Elixir Medical has announced that the BIOADAPTOR RCT trial of the company’s DynamX coronary drug-eluting bioadaptor compared to Resolute Onyx (Medtronic) drug-eluting stent met its primary endpoint of target lesion failure (TLF) non-inferiority at 12 months.
The novel bioadaptor scaffold achieved a 1.8% TLF rate compared to 2.8% for Resolute Onyx DES (p<0.001), as well as similar acute performance, acute lumen gain, and percent diameter stenosis at baseline. And, the bioadaptor scaffold demonstrated normal pulsatility in the device treated segment, confirming restoration of vessel function at 12 months. The data were presented at a late-breaking clinical session during EuroPCR 2023 (16–19 May, Paris, France).
DynamX Bioadaptor is a coronary implant designed to to return normal vessel motion and function after percutaneous coronary intervention (PCI), with continued dynamic support of the atherosclerotic vessel to reduce long-term adverse events, Elixir Medical said in a press relese.
In the study, the bioadaptor demonstrated superior effectiveness of its mechanism of action across secondary intravascular imaging endpoints, achieving restoration of the vessel motion and function compared to persistent constraint with DES.
“It is widely believed that caging the vessel by stents has limited the field from overcoming the suboptimal efficacy and safety events,”said Shigeru Saito (Shonan Kamakura General Hospital, Kamakura, Japan) principal investigator in the study. “The DynamX Bioadaptor exceeded our expectations against a good DES in clinical outcomes, and for the first time ever demonstrated restoration of vessel pulsatility, motion and function by uncaging the vessel. These findings establish that the bioadaptor addresses the shortcomings of DES and bioresorbable scaffolds, and collectively point to a technology effectiveness standard not seen before. The finding of plaque changes is very exciting, pointing to a new effect and potential benefit of restoring vessel function.”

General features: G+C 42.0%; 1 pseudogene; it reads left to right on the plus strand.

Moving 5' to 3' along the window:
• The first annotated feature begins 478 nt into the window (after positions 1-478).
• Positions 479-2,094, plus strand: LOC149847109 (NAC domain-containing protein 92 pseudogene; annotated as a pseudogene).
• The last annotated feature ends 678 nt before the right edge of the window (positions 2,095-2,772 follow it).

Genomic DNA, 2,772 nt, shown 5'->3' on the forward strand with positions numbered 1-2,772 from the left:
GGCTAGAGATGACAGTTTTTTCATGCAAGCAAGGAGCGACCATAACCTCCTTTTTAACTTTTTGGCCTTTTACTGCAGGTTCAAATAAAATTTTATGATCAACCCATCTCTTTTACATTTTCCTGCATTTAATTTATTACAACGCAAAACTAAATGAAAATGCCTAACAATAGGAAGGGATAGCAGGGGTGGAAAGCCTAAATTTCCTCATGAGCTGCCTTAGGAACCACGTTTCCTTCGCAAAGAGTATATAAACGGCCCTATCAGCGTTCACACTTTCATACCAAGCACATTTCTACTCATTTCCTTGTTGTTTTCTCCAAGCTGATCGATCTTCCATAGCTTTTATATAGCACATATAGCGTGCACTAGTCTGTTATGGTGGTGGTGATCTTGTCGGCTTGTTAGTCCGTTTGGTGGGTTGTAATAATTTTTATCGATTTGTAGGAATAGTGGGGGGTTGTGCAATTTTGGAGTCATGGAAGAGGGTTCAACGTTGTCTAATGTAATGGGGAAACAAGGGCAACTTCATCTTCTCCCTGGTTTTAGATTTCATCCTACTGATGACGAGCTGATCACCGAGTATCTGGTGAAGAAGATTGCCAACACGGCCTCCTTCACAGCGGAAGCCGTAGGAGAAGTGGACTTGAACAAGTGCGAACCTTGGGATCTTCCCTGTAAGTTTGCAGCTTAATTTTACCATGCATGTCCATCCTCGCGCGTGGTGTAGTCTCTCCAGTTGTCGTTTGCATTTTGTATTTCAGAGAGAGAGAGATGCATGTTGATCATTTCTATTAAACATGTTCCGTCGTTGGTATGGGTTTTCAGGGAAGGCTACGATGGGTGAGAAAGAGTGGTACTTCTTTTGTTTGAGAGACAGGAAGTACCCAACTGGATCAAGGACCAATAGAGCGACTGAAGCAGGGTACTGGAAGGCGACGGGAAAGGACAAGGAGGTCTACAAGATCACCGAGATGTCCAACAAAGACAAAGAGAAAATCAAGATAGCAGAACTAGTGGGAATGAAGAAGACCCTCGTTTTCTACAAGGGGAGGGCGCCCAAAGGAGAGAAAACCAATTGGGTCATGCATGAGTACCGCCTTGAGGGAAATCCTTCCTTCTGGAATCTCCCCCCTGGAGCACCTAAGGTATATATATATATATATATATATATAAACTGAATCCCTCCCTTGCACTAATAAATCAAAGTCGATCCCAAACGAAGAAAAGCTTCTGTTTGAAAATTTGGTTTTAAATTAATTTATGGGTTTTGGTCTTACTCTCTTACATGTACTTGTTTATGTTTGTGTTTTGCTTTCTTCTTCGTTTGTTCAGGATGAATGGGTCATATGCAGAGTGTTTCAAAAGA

The study’s primary endpoint was met, with the DynamX Bioadaptor demonstrated as non-inferior to Resolute Onyx in target lesion failure (TLF) at 12 months (1.8% vs. 2.8%, p <0.001), a 35% difference.
Across components of TLF, there were no cardiac deaths in the DynamX arm, and very low rates of target vessel myocardial infarction, and target lesion revascularisation in both arms.
Results also show that the device restored vessel pulsatility, with lumen area changes during cardiac cycle measured with stationary intravascular ultrasound (IVUS) at multiple sections along the length of the devices and adjacent non-treated vessel segments.
At 12 months, the DynamX in-device lumen area showed ability to significantly increase compared to post-implant and expand by 7.5% between systole and diastole cardiac cycles, at a rate similar to non-treated segments of the vessel, while DES continued to be constrained due to caging.
DynamX was significantly more effective at maintaining an open lumen at 12 months compared to DES with percent diameter stenosis (%DS) at 12.7% vs. 17.3% (p=0.05) and late lumen loss (LLL) being significantly lower at 0.09mm vs. 0.25mm for DynamX and Resolute Onyx, respectively (p=.038). These measures were also lower across key vessel and lesion subsets of LAD, long lesions (≥23mm) and small vessels (≤2.75mm). Similar trend in low LLL was observed across vessel and lesion subsets in patients with diabetes.
In a post-hoc analysis of the 100-patient IVUS cohort, the DynamX arm showed only a 3% change in in-device plaque volume (original lesion plaque treated by PCI) while the DES arm showed a significantly higher 12% increase (p=0.032). Over 90% of the patients in both study arms were on lipid lowering medication for secondary prevention. When lesions were analysed for plaque composition those that had higher content of lipids showed a regression of -9% in plaque volume with DynamX compared to an increase of +10% with DES (p=0.0008), pointing to a hypothesis of a synergistic effect between restoration of vessel motion and function with DynamX and systemic use of lipid-lowering medications.